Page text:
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George P. Rowell and Company's American Newspaper Directory, containing accurate lists of all the newspapers and periodicals published in the United States and territories, and the dominion of Canada, and British Colonies of North America., together with a description of the towns and cities in which they are published. (ed. George P. Rowell and company) 2,787 2,787 Browse Search
Rebellion Record: a Diary of American Events: Documents and Narratives, Volume 10. (ed. Frank Moore) 50 50 Browse Search
The Atlanta (Georgia) Campaign: May 1 - September 8, 1864., Part I: General Report. (ed. Maj. George B. Davis, Mr. Leslie J. Perry, Mr. Joseph W. Kirkley) 46 46 Browse Search
Rebellion Record: a Diary of American Events: Documents and Narratives, Volume 11. (ed. Frank Moore) 28 28 Browse Search
Rebellion Record: a Diary of American Events: Documents and Narratives, Volume 5. (ed. Frank Moore) 27 27 Browse Search
Rebellion Record: a Diary of American Events: Documents and Narratives, Volume 7. (ed. Frank Moore) 21 21 Browse Search
Rebellion Record: a Diary of American Events: Documents and Narratives, Volume 9. (ed. Frank Moore) 20 20 Browse Search
Adam Badeau, Military history of Ulysses S. Grant from April 1861 to April 1865. Volume 1 19 19 Browse Search
Maj. Jed. Hotchkiss, Confederate Military History, a library of Confederate States Military History: Volume 3, Virginia (ed. Clement Anselm Evans) 17 17 Browse Search
Comte de Paris, History of the Civil War in America. Vol. 3. (ed. Henry Coppee , LL.D.) 16 16 Browse Search
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Browsing named entities in George Bancroft, History of the United States from the Discovery of the American Continent, Vol. 6, 10th edition.. You can also browse the collection for 4th or search for 4th in all documents.

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of the Customs, to bring military sway into the Province, and to abridge Colonial liberties by the interposition of Parliament. The House, after a debate, voted by one hundred and one against five, that the tendency and design of the letters was to subvert the Constitution of the Government, and to introduce arbitrary power into the Province. I have never wrote any public or private letter that tends to subvert the Constitution, was Hutchinson's message the next day. The House, on the fourth, sent him a transcript of their proceedings, with the date of his letters that were before them; and asked for copies of these and such others, as he should think proper to communicate. If you desire copies with a view to make them public, answered Hutchinson after five days reflection, the originals are more proper for that Chap. XLIX.} 1773. June. purpose, than the copies; and he refused to communicate other letters, declaring that it had not been the design of them to subvert the cons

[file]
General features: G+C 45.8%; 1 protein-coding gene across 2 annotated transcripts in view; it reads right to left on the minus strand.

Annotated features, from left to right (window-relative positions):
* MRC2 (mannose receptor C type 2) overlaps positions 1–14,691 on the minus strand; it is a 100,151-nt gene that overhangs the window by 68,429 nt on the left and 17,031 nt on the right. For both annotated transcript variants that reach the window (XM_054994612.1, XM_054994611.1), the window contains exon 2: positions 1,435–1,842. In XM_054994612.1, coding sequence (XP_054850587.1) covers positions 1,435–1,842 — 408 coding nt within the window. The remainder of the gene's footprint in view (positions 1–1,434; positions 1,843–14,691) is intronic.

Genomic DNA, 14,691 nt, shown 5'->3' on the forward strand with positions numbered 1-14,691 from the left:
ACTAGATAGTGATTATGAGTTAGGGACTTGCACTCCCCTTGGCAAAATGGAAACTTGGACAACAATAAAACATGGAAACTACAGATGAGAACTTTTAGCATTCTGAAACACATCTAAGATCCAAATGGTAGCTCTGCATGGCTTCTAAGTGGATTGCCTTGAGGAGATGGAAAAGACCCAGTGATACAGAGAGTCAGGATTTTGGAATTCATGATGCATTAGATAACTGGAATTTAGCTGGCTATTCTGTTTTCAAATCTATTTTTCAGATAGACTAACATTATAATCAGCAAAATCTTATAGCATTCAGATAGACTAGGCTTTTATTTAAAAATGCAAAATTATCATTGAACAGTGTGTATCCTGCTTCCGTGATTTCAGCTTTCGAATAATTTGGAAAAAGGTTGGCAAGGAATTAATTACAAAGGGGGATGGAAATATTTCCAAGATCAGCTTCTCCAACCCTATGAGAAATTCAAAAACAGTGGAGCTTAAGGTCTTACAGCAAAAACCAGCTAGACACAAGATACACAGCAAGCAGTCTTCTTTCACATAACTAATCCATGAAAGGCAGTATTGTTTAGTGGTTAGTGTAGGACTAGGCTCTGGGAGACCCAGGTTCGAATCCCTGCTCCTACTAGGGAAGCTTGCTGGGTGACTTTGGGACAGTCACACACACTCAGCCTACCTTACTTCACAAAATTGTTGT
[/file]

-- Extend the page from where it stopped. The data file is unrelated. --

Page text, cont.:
ommittee of Correspondence for the Town of Boston, Circular Letter, 21 September, 1773. Journals of Committee, 234, 235. Sure of Boston and its Committee, Samuel Adams Oct. next conciliated the favoring judgment of the patriot Hawley, whose influence in the Province was deservedly great, and who had shared with him the responsibility of the measures of the Assembly. I submit to you my ideas at this time, because matters seem to me to be drawing to a crisis. Such were his words on the fourth, and the thirteenth of October. The present Administration, even though the very good Lord Dartmouth is one of them, are as fixed as any of their predecessors in their resolution to carry their favorite point, an acknowledgment of the right of Parliament to make laws, binding us in all cases whatever. Some of our politicians would have the people believe, that Administration are disposed, or determined to have all the grievances which we complain of, redressed, if we will only be quiet; bu